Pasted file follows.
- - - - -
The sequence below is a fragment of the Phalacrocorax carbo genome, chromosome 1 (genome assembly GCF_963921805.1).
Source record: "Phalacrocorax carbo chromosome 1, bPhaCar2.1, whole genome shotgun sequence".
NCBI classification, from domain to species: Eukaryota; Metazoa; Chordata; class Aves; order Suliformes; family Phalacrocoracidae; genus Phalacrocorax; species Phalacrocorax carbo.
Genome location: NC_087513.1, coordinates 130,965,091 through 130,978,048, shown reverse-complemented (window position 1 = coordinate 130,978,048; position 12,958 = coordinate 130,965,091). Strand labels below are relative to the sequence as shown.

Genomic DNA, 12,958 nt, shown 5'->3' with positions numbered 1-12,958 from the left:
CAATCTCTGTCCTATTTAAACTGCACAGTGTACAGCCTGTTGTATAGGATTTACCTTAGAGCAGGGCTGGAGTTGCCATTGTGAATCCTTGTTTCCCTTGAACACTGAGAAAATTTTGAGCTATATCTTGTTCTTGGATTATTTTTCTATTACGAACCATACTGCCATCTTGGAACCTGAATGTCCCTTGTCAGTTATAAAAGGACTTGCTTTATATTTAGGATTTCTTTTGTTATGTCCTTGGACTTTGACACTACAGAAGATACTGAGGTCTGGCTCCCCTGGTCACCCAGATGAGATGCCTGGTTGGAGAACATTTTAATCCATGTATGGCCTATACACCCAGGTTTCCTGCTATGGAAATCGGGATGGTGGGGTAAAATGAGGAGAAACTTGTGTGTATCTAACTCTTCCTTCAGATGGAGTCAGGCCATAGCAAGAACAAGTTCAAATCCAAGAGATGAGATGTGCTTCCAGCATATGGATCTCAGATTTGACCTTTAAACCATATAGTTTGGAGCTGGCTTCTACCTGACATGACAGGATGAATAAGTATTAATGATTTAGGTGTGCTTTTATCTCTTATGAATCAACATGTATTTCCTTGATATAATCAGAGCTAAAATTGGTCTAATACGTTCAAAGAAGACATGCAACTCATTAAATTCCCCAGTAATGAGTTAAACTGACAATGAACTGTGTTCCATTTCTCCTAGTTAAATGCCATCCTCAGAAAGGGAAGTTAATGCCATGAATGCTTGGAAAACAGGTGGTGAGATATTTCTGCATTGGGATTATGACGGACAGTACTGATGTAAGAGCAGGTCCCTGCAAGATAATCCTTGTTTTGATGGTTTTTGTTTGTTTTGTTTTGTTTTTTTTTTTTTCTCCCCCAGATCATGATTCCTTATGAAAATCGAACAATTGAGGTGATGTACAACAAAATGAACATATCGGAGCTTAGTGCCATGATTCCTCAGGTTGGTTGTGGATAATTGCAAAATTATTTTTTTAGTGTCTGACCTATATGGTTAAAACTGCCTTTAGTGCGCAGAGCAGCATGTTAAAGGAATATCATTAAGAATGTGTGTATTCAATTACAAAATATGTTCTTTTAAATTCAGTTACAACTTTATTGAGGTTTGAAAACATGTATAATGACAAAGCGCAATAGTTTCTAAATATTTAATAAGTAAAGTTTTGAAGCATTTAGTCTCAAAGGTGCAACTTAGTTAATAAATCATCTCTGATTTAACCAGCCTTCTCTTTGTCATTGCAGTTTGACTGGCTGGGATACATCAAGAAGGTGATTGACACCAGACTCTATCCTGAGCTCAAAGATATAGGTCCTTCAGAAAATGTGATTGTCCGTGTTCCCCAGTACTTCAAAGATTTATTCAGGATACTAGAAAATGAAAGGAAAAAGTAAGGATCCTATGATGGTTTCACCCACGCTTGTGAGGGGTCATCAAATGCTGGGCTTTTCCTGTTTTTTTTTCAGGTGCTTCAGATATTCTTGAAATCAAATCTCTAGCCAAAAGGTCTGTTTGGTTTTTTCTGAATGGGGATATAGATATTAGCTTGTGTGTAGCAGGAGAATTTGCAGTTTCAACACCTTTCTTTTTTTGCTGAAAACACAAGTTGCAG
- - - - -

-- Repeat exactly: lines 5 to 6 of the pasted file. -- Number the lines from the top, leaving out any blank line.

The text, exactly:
Genomic DNA, 12,958 nt, shown 5'->3' with positions numbered 1-12,958 from the left:
CAATCTCTGTCCTATTTAAACTGCACAGTGTACAGCCTGTTGTATAGGATTTACCTTAGAGCAGGGCTGGAGTTGCCATTGTGAATCCTTGTTTCCCTTGAACACTGAGAAAATTTTGAGCTATATCTTGTTCTTGGATTATTTTTCTATTACGAACCATACTGCCATCTTGGAACCTGAATGTCCCTTGTCAGTTATAAAAGGACTTGCTTTATATTTAGGATTTCTTTTGTTATGTCCTTGGACTTTGACACTACAGAAGATACTGAGGTCTGGCTCCCCTGGTCACCCAGATGAGATGCCTGGTTGGAGAACATTTTAATCCATGTATGGCCTATACACCCAGGTTTCCTGCTATGGAAATCGGGATGGTGGGGTAAAATGAGGAGAAACTTGTGTGTATCTAACTCTTCCTTCAGATGGAGTCAGGCCATAGCAAGAACAAGTTCAAATCCAAGAGATGAGATGTGCTTCCAGCATATGGATCTCAGATTTGACCTTTAAACCATATAGTTTGGAGCTGGCTTCTACCTGACATGACAGGATGAATAAGTATTAATGATTTAGGTGTGCTTTTATCTCTTATGAATCAACATGTATTTCCTTGATATAATCAGAGCTAAAATTGGTCTAATACGTTCAAAGAAGACATGCAACTCATTAAATTCCCCAGTAATGAGTTAAACTGACAATGAACTGTGTTCCATTTCTCCTAGTTAAATGCCATCCTCAGAAAGGGAAGTTAATGCCATGAATGCTTGGAAAACAGGTGGTGAGATATTTCTGCATTGGGATTATGACGGACAGTACTGATGTAAGAGCAGGTCCCTGCAAGATAATCCTTGTTTTGATGGTTTTTGTTTGTTTTGTTTTGTTTTTTTTTTTTTCTCCCCCAGATCATGATTCCTTATGAAAATCGAACAATTGAGGTGATGTACAACAAAATGAACATATCGGAGCTTAGTGCCATGATTCCTCAGGTTGGTTGTGGATAATTGCAAAATTATTTTTTTAGTGTCTGACCTATATGGTTAAAACTGCCTTTAGTGCGCAGAGCAGCATGTTAAAGGAATATCATTAAGAATGTGTGTATTCAATTACAAAATATGTTCTTTTAAATTCAGTTACAACTTTATTGAGGTTTGAAAACATGTATAATGACAAAGCGCAATAGTTTCTAAATATTTAATAAGTAAAGTTTTGAAGCATTTAGTCTCAAAGGTGCAACTTAGTTAATAAATCATCTCTGATTTAACCAGCCTTCTCTTTGTCATTGCAGTTTGACTGGCTGGGATACATCAAGAAGGTGATTGACACCAGACTCTATCCTGAGCTCAAAGATATAGGTCCTTCAGAAAATGTGATTGTCCGTGTTCCCCAGTACTTCAAAGATTTATTCAGGATACTAGAAAATGAAAGGAAAAAGTAAGGATCCTATGATGGTTTCACCCACGCTTGTGAGGGGTCATCAAATGCTGGGCTTTTCCTGTTTTTTTTTCAGGTGCTTCAGATATTCTTGAAATCAAATCTCTAGCCAAAAGGTCTGTTTGGTTTTTTCTGAATGGGGATATAGATATTAGCTTGTGTGTAGCAGGAGAATTTGCAGTTTCAACACCTTTCTTTTTTTGCTGAAAACACAAGTTGCAG